Jumping on the brandwagon

It’s no surprise that Formula 1 has become such a hot spot for brands in recent years, as the organisation has transitioned from predominantly a niche, high-octane sports property to one that perfectly balances sport, fashion, entertainment, and lifestyle. It's the ability to cut across all these verticals that makes Formula 1 so appealing to a myriad of brands. And in China, a country at the forefront of sports, fashion and entertainment, a plethora of global and local brands are keen to be seen and heard, such as the Chinese multinational technology company, Lenovo.

Daniel Ricciardo of Australia and Visa Cash App RB on his track walk during previews ahead of the F1 Grand Prix of China at Shanghai International Circuit on April 18, 2024 in Shanghai, China. (Photo by Peter Fox/Getty Images)


As one of Formula 1’s official partners, Lenovo has decided to go one step further for this year’s Shanghai Grand Prix by taking on the race-naming rights, officially called the Formula 1 Lenovo Chinese Grand Prix 2024. Everywhere you read about this weekend’s Shanghai Grand Prix, Lenovo’s name and logo will be there. It will be a watershed moment for the well-known brand, as well as all the others activating and engaging new and existing consumers throughout qualifying and the race.

Then there’s the weekend’s hottest ticket, a ticket brands have been clamouring over ever since he won his seat on the F1 grid: Shanghai native Zhou Guanyu.

All eyes on Zhou

The racing fever generated by Zhou Guanyu has spread across Shanghai, with brands such as Lululemon, HSBC, SenseTime (AI company that has sponsored Alfa Romeo since 2023) and Zeekr (automobile brand) launching a series of commercial offline activities around the star. If Zhou has a strong race, it will likely mean further interest from more brands following the Grand Prix and beyond for the Chinese driver.

Zhou is a key reason why tickets sold out so quickly for this race as the majority of fans and media will be there to see him in action. Ever since Zhou got his seat on the F1 grid, there has been huge anticipation for this moment—his first home race in front of his home crowd.

Zhou Guanyu of China and Stake F1 Team Kick Sauber walks in the paddock ahead of the F1 Grand Prix of China at Shanghai International Circuit on April 18, 2024 in Shanghai, China. (Photo by Kym Illman/Getty Images)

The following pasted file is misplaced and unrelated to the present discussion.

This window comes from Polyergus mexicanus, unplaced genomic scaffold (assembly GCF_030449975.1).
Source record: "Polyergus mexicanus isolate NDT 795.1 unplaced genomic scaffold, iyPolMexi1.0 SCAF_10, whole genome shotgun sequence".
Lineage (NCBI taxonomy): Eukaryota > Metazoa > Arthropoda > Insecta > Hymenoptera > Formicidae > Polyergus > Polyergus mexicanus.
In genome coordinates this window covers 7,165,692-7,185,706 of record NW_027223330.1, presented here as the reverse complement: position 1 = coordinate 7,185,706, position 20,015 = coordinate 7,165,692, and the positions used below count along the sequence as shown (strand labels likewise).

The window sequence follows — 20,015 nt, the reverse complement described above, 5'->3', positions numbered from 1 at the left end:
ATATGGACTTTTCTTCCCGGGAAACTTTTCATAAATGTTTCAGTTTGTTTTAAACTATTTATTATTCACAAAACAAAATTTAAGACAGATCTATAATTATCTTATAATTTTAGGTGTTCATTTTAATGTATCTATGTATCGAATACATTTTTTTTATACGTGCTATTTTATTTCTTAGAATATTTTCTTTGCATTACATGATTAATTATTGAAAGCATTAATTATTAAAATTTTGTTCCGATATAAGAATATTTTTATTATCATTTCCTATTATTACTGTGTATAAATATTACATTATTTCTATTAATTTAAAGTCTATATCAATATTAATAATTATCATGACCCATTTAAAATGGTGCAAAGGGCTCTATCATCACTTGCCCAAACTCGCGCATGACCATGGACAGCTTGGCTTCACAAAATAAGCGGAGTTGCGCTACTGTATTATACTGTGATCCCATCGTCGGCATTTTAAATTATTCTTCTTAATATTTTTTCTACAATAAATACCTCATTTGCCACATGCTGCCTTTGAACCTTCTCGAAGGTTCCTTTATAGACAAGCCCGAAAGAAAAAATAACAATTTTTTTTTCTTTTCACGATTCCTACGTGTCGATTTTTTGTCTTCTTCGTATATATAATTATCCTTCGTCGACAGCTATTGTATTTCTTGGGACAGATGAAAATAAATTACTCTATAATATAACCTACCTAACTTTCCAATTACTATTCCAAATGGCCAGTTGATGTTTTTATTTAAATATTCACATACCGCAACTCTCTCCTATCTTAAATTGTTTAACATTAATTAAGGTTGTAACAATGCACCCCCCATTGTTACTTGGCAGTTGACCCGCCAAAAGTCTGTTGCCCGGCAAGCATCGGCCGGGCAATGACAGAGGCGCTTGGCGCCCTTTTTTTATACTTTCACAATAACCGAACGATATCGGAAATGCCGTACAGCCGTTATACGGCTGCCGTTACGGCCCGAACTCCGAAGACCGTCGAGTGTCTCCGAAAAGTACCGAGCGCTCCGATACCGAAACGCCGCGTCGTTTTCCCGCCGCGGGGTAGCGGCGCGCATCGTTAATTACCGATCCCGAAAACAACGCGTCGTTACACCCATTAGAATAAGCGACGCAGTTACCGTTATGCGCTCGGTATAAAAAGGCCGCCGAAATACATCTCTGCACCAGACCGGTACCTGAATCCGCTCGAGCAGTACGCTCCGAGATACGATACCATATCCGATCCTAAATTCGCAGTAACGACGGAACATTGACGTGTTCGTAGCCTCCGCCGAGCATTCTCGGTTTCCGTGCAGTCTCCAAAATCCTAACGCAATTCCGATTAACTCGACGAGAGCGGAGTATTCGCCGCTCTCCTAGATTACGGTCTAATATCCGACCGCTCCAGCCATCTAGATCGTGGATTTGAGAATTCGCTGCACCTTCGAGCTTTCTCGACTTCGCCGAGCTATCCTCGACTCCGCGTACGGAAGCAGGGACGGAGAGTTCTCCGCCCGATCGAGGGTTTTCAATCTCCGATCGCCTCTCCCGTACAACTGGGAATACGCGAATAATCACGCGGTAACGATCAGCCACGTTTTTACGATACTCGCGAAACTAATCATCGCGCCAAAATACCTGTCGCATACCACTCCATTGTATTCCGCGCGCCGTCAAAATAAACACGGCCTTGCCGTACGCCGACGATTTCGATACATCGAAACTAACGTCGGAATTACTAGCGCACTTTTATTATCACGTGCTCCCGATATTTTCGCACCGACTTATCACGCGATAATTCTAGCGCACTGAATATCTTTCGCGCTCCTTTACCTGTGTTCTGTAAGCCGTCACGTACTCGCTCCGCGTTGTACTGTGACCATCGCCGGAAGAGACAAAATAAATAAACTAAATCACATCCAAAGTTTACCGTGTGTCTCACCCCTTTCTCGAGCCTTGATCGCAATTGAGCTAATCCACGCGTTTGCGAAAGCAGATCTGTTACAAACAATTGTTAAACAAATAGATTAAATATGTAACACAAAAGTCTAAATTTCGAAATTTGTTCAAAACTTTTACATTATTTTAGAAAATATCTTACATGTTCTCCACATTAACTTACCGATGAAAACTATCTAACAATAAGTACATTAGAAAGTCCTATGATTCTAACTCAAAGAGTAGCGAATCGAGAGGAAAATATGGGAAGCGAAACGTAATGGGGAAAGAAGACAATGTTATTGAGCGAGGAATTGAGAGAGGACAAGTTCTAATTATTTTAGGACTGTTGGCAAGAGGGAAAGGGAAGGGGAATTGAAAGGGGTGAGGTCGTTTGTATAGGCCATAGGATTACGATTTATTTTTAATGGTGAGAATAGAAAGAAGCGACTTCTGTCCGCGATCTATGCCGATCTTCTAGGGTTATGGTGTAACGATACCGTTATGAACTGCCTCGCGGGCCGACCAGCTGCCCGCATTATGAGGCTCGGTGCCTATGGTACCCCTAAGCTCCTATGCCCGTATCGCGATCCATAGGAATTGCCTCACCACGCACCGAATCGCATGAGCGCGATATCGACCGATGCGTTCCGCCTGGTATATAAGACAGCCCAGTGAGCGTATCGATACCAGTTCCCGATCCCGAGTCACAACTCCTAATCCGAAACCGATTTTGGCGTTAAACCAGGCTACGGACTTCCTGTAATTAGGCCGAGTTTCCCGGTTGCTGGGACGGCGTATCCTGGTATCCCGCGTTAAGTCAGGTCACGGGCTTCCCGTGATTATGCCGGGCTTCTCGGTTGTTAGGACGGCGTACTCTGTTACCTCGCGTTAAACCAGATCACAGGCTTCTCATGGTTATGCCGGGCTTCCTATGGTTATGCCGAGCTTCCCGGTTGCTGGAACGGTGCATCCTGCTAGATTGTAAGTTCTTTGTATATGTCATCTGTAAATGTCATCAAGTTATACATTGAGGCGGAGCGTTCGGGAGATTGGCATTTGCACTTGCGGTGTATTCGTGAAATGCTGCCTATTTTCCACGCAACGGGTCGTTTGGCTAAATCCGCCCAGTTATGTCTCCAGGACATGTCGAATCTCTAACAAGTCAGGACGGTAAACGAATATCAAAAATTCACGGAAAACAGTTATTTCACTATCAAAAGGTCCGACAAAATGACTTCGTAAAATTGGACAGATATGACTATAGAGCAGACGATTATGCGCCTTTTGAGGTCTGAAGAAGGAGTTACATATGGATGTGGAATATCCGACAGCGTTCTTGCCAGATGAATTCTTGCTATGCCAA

A documentary from SMG about Zhou called 'The First One' is set to hit China’s cinema screens this weekend to coincide with the race. Without Zhou, this race carries less significance for both local fans and brands.

Chinese F1 driver Zhou Guanyu (R) attends the world premiere of film 'The First One' on April 16, 2024 in Shanghai, China. (Photo by Zhang Hengwei/China News Service/VCG via Getty Images)


While there can only be one winner on the track, the advertising competition off the track and in and around the event will be just as fierce. Brands tied to Zhou will undoubtedly relish seeing their logos featured prominently, and this moment for all sponsor brands will hopefully reignite connections with the large number of Chinese fans and consumers interacting with the Grand Prix.


Gavin Hadley is vice president at 160over90, Endeavor’s global cultural marketing agency.

Source:
Campaign Asia

Related Articles

Just Published

4 hours ago

Revealed: Uncommon is majority shareholder in ...

Uncommon, now majority owned by Havas, backed former creative director Josh Tenser to launch Calling with Rani Patel.

4 hours ago

Healthcare and offshore betting ads emerge as most ...

With 85% of objectionable ads coming from digital media, the report also found that online safety continues to be a concern.

4 hours ago

Why Tessa Ohlendorf left agency life for artificial ...

The former managing director of MediaMonks started Fabric Folks to help agencies adapt to the new AI era.

4 hours ago

Why the creator economy could take over the ...

There is a distinct possibility the creator economy may be out to eat agencies’ lunch.